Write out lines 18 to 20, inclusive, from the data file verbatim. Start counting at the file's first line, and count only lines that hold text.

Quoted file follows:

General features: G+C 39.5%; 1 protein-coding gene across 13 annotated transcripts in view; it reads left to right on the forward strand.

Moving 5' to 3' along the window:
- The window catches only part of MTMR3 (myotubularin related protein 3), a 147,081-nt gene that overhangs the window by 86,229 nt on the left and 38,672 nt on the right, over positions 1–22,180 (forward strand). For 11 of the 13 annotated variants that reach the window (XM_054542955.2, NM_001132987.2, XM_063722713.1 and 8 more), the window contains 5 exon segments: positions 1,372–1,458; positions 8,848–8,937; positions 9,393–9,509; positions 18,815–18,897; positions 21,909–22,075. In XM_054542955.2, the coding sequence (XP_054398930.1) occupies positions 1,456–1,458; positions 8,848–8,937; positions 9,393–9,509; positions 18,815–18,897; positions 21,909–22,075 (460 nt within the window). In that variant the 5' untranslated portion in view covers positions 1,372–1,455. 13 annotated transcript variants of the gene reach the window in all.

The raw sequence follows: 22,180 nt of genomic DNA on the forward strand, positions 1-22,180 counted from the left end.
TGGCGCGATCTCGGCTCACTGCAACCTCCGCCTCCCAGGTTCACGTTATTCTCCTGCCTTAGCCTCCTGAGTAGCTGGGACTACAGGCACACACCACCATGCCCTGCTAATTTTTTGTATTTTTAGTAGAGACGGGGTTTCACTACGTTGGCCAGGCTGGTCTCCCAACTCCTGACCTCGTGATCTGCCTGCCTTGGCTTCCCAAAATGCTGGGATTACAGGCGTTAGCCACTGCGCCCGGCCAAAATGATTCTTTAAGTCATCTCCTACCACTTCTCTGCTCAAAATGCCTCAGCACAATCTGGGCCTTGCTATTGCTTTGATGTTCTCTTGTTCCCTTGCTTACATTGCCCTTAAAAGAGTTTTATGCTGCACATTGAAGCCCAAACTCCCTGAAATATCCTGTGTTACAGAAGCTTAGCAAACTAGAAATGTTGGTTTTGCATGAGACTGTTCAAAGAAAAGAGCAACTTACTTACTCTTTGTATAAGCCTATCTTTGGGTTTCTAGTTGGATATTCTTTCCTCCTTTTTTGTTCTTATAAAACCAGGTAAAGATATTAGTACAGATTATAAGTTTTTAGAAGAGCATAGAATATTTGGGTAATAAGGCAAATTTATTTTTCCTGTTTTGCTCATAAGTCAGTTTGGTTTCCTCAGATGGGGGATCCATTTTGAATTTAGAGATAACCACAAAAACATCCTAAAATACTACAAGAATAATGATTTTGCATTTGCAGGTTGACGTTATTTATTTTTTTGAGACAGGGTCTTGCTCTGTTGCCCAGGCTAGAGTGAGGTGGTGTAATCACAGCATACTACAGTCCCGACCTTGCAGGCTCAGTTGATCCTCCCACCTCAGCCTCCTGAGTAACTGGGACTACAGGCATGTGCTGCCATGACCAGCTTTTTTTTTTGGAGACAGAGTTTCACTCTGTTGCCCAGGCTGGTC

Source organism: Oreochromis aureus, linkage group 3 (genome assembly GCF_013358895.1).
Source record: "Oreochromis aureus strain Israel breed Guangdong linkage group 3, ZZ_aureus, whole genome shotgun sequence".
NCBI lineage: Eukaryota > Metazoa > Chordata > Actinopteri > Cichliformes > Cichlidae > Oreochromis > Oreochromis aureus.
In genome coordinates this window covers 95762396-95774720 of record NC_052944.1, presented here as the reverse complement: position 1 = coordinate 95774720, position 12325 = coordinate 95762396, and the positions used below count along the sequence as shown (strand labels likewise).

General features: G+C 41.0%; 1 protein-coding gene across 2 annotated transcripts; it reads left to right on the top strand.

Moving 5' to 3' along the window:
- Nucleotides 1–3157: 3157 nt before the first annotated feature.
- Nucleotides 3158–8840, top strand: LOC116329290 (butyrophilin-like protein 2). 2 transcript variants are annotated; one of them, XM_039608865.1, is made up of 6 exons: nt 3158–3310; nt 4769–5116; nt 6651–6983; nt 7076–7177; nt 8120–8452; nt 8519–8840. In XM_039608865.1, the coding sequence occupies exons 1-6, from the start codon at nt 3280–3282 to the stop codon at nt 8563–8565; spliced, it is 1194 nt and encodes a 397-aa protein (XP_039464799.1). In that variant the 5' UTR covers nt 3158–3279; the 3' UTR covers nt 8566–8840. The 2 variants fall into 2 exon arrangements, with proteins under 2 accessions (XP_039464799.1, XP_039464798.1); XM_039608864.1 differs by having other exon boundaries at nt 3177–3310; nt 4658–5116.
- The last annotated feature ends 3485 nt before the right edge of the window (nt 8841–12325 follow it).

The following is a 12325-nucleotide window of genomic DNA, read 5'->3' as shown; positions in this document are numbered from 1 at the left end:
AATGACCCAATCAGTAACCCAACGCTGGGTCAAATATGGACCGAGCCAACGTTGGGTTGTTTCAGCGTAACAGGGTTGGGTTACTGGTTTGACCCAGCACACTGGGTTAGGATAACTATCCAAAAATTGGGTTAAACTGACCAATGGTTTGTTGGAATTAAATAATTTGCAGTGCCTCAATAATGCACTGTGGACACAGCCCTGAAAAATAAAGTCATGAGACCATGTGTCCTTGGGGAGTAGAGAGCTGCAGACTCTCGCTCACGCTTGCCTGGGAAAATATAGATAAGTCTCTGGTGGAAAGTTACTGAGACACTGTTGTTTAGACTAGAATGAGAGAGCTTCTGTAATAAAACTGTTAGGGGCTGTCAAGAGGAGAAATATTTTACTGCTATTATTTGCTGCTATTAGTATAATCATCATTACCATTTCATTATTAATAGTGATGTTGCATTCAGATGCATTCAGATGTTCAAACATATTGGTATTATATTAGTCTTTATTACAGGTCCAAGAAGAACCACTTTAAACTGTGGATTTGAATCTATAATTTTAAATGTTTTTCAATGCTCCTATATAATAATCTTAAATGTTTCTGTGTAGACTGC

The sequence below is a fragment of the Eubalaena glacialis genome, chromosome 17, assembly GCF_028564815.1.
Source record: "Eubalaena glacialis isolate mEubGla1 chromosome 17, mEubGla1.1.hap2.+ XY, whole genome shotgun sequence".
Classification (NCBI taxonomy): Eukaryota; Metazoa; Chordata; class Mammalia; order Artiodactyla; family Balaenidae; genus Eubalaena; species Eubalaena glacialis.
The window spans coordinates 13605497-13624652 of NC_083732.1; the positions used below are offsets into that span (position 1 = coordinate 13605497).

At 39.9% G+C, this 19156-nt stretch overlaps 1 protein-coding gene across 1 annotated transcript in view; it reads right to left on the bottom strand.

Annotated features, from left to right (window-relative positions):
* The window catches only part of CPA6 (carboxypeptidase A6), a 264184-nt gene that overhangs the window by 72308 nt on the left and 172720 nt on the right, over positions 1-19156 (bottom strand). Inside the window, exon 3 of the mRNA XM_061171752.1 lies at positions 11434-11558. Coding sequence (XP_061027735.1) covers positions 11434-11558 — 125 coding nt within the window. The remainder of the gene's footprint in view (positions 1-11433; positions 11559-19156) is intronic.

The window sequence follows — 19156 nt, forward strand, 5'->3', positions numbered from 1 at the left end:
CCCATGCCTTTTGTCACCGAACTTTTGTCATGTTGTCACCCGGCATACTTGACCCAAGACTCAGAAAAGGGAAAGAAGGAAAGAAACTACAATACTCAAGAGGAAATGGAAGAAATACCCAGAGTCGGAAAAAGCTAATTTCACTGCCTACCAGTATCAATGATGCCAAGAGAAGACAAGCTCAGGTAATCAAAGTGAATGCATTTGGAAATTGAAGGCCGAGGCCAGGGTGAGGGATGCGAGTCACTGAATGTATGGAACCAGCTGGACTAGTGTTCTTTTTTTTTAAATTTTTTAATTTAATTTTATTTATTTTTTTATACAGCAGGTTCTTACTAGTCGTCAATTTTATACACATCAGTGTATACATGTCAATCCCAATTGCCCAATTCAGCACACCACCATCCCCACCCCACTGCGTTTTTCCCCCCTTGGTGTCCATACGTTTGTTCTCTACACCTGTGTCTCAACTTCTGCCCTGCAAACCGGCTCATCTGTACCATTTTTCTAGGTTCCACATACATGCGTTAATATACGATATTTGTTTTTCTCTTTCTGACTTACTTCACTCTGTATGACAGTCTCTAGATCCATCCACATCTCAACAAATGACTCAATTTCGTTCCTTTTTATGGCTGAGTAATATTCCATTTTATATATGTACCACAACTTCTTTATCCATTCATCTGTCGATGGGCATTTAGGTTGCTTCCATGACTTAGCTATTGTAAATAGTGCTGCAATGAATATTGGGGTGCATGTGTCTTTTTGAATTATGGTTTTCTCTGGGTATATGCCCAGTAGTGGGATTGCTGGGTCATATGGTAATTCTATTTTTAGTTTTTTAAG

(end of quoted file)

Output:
Source record: "Eubalaena glacialis isolate mEubGla1 chromosome 17, mEubGla1.1.hap2.+ XY, whole genome shotgun sequence".
Classification (NCBI taxonomy): Eukaryota; Metazoa; Chordata; class Mammalia; order Artiodactyla; family Balaenidae; genus Eubalaena; species Eubalaena glacialis.
The window spans coordinates 13605497-13624652 of NC_083732.1; the positions used below are offsets into that span (position 1 = coordinate 13605497).